Like Dongbo, Tiffany Koebel is a young adult who did not grow up Episcopalian. Today, she is a member of All Saints in Chevy Chase, MD. For Tiffany, the Episcopal Church provided a consistent, reliable religious culture that countered what Tiffany referred to as, “a culture constantly fixated on the ‘next big thing.’” She discovered more of a depth of theology in the liturgy during one worship service at All Saints than she had experienced in years attending churches of other traditions. “I was struck by the richness of the liturgy,” she shares, “and the central role of Scripture in the service.”

Read more at … https://www.episcopalchurch.org/library/article/ministry-among-millenials-when-worship-works

And for more innovative ways some Episcopal churches are reaching out see this article … Church Has No Walls But Many Doors Accessible to Seekers.

 

FACILITIES & Episcopal Church makes settlement offer to let parishes take $500 million in property #JohnWesleyWouldAgree

by Jennifer Berry Hawes, Post and Courier Newspaper, Jun 15 2015.

The Episcopal Church and its local diocese have pitched a settlement offer that would allow 35 parishes that defected in 2012 to take roughly $500 million in church properties with them in a bid to end the long-running ecclesiastical split that has reached the state Supreme Court.

The parishes haven’t formally responded, but a high-ranking cleric said the olive branch will not be accepted. “It was unanimously rejected by all the parties to the litigation,” the Rev. Jim Lewis said.

The offer to end a protracted legal battle would include some of Charleston’s most historic colonial parishes: St. Philip’s and St. Michael’s churches in downtown Charleston, Old St. Andrew’s in West Ashley and Christ Church in Mount Pleasant. In exchange, the national church would keep the Episcopal Diocese of South Carolina name and identifying marks, along with St. Christopher Camp and Conference Center, the bishop’s residence and trust funds worth several millions…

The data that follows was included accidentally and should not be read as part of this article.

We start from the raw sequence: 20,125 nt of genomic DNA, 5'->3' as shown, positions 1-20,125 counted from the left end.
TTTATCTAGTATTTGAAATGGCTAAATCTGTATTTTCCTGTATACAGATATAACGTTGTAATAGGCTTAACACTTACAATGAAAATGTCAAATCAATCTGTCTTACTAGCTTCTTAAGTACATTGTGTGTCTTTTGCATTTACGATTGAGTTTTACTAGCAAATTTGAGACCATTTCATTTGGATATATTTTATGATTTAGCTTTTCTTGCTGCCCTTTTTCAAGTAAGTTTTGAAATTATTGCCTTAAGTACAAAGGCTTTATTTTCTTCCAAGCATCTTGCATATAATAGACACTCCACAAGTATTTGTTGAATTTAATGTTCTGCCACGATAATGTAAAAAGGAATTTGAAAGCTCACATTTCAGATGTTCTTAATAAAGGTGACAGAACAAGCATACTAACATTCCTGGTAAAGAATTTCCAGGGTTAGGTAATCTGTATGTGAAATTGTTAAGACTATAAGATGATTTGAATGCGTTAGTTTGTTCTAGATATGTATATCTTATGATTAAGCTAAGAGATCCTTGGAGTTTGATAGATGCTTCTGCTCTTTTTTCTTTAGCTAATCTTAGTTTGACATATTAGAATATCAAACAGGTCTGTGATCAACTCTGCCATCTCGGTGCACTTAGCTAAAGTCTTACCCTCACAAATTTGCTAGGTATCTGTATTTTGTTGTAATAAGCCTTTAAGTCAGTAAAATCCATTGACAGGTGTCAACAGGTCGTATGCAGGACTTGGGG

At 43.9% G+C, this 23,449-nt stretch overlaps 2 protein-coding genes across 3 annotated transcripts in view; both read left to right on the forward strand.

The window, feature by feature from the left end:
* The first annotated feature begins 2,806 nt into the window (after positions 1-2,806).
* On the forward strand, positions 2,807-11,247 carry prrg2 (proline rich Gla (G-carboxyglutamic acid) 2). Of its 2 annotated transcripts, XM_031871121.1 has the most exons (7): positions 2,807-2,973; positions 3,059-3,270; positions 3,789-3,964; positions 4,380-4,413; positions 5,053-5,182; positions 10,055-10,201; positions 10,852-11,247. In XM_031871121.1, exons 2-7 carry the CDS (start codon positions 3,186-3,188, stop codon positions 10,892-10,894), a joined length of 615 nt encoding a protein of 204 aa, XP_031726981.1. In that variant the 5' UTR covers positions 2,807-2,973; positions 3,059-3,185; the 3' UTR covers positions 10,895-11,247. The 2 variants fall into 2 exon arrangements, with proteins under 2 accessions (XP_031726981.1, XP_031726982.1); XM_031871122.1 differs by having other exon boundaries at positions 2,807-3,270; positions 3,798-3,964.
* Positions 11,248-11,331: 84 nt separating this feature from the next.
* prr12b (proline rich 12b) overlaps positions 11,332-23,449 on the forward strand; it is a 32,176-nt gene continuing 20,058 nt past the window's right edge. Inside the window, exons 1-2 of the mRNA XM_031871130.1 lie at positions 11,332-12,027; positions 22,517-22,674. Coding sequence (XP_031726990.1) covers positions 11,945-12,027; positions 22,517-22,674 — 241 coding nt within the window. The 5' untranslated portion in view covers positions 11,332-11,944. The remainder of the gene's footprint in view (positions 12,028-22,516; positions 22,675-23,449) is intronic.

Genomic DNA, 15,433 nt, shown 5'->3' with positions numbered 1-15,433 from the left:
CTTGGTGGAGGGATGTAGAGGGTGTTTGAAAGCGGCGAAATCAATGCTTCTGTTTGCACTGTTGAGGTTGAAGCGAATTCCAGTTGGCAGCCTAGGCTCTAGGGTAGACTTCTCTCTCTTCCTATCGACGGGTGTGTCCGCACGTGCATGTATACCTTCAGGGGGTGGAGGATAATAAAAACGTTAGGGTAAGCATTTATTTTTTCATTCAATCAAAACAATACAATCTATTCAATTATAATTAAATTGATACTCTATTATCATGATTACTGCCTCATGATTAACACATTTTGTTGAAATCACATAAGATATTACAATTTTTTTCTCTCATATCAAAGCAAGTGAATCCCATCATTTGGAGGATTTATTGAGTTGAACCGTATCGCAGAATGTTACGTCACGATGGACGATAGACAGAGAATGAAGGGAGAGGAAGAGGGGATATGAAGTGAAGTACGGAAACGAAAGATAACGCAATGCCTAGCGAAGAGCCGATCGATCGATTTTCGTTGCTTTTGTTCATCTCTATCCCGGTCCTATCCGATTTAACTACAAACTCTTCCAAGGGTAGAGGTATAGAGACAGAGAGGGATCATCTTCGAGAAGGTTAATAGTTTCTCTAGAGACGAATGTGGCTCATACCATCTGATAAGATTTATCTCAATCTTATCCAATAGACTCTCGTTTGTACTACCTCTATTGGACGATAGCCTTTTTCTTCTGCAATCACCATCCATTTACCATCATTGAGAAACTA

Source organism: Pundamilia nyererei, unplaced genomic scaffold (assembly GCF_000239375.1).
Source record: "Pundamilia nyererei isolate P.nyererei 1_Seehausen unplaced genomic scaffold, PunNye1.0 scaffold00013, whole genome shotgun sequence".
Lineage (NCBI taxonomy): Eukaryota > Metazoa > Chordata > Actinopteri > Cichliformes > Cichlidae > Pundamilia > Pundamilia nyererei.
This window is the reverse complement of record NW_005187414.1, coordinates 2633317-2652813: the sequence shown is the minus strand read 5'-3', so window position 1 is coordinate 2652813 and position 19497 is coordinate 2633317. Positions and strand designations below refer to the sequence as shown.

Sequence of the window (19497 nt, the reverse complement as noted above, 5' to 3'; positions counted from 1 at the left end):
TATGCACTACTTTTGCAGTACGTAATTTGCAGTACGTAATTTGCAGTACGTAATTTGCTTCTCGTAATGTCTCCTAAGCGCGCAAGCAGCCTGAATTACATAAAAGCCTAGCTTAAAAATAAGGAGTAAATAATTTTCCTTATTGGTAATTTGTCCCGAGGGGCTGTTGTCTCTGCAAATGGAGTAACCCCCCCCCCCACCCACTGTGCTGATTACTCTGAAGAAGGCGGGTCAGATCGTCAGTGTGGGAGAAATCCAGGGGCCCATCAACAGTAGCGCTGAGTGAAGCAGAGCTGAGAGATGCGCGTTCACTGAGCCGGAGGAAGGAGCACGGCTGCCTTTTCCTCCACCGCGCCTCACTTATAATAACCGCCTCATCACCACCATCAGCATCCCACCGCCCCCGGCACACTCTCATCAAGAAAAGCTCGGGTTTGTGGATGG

The S.C. Supreme Court set Sept. 23 to hear arguments in the lawsuit. “We are a hearing away from this case being settled for good and for all. It seems prudent to see that to the end,” said Lewis, canon to the ordinary for the Diocese of South Carolina, a group led by Bishop Mark Lawrence that left the national church in 2012…

Acrimony between the feuding groups goes back years and even decades as progressive and traditionalist wings of The Episcopal Church splintered over scriptural interpretations related to everything from women’s ordination and homosexuality to the nature of salvation.

In all, five dioceses nationwide left The Episcopal Church, the American province of the global Anglican Communion. In 2012, Lawrence and two-thirds of parishes in the Diocese of South Carolina, which spans the eastern half of the state, announced they were leaving and then sued the national church, arguing the diocese voluntarily joined the national church — and can leave as freely. They claim rights to the parishes’ properties along with the diocese’s name and identifying marks.

The global Anglican Communion’s official website lists The Episcopal Church and The Episcopal Church in South Carolina, which vonRosenberg heads, as its recognized members. Therefore, Lawrence has been committing false advertising by presenting himself as bishop and should be stopped, partly because the similarity in diocesan names is confusing, the complaint contends. That case is ongoing.

“It is our hope to reconcile and that we can redirect money and expenses used in legal battles toward the mission of the church and greater fulfillment of what we are called to do,” vonRosenberg said..

Read more at … http://www.postandcourier.com/article/20150615/PC16/150619613/1180/episcopal-church-makes-settlement-offer-to-let-parishes-take-500-million-in-property